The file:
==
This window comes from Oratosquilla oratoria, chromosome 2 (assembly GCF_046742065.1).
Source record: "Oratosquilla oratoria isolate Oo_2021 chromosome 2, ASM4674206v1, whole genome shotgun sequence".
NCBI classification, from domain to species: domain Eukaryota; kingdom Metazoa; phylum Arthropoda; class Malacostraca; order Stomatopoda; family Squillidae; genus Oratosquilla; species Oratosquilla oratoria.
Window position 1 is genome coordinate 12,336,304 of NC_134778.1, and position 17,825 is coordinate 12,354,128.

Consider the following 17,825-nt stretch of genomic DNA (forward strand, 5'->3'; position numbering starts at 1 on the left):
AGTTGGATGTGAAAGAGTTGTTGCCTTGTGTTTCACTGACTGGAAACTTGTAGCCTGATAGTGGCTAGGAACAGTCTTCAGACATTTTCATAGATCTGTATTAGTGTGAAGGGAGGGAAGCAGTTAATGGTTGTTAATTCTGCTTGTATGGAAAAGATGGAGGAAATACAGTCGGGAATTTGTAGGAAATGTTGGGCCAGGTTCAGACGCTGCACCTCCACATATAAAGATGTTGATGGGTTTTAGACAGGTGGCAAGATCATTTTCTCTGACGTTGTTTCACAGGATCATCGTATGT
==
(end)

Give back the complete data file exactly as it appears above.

This window comes from Oratosquilla oratoria, chromosome 2 (assembly GCF_046742065.1).
Source record: "Oratosquilla oratoria isolate Oo_2021 chromosome 2, ASM4674206v1, whole genome shotgun sequence".
NCBI classification, from domain to species: domain Eukaryota; kingdom Metazoa; phylum Arthropoda; class Malacostraca; order Stomatopoda; family Squillidae; genus Oratosquilla; species Oratosquilla oratoria.
Window position 1 is genome coordinate 12,336,304 of NC_134778.1, and position 17,825 is coordinate 12,354,128.

Consider the following 17,825-nt stretch of genomic DNA (forward strand, 5'->3'; position numbering starts at 1 on the left):
AGTTGGATGTGAAAGAGTTGTTGCCTTGTGTTTCACTGACTGGAAACTTGTAGCCTGATAGTGGCTAGGAACAGTCTTCAGACATTTTCATAGATCTGTATTAGTGTGAAGGGAGGGAAGCAGTTAATGGTTGTTAATTCTGCTTGTATGGAAAAGATGGAGGAAATACAGTCGGGAATTTGTAGGAAATGTTGGGCCAGGTTCAGACGCTGCACCTCCACATATAAAGATGTTGATGGGTTTTAGACAGGTGGCAAGATCATTTTCTCTGACGTTGTTTCACAGGATCATCGTATGT